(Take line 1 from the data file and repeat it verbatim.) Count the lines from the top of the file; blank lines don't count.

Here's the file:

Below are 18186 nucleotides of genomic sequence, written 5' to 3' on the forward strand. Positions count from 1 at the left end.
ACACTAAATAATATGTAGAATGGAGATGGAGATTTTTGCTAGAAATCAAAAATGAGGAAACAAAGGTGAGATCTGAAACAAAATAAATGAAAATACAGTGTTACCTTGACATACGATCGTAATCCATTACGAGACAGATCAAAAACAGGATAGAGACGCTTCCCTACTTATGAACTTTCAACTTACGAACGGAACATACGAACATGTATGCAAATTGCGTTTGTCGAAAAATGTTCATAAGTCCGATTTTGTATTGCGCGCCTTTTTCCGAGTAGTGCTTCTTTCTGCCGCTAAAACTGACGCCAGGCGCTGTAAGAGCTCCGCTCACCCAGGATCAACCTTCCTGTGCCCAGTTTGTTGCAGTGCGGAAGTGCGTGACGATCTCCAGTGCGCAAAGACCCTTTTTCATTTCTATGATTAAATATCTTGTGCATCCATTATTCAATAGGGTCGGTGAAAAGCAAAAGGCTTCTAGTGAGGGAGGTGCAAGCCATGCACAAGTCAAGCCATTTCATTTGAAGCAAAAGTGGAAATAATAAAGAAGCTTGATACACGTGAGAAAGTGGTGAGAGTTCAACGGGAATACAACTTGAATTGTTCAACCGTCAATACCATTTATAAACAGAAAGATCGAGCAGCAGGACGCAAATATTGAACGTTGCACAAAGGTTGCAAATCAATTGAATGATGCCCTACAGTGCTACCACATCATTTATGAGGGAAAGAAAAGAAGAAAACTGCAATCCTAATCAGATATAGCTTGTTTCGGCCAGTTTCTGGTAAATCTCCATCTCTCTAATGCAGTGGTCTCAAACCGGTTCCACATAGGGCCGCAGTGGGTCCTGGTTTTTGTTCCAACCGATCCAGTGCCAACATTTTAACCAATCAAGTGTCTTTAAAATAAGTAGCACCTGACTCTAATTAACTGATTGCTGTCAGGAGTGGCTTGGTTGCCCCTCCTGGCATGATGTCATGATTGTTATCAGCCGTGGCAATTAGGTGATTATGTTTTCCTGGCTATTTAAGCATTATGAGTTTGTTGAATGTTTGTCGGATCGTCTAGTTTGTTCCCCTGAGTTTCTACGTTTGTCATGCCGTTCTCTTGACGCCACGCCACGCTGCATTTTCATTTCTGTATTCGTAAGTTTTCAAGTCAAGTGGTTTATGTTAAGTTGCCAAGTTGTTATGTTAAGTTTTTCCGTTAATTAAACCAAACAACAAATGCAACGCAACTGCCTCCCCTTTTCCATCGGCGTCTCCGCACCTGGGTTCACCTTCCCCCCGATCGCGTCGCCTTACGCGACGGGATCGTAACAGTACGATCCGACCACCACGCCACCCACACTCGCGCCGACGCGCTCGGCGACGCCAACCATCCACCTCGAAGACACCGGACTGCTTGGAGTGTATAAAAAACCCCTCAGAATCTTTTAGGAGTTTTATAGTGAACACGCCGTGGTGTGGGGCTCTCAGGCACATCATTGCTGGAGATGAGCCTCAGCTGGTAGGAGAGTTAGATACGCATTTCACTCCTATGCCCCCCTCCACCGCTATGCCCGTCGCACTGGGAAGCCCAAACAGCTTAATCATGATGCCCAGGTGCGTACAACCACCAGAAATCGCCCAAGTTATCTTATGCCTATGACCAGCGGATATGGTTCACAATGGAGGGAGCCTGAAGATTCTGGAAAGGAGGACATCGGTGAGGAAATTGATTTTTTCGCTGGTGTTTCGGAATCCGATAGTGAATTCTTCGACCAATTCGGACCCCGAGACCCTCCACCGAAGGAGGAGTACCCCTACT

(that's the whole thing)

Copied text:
Below are 18186 nucleotides of genomic sequence, written 5' to 3' on the forward strand. Positions count from 1 at the left end.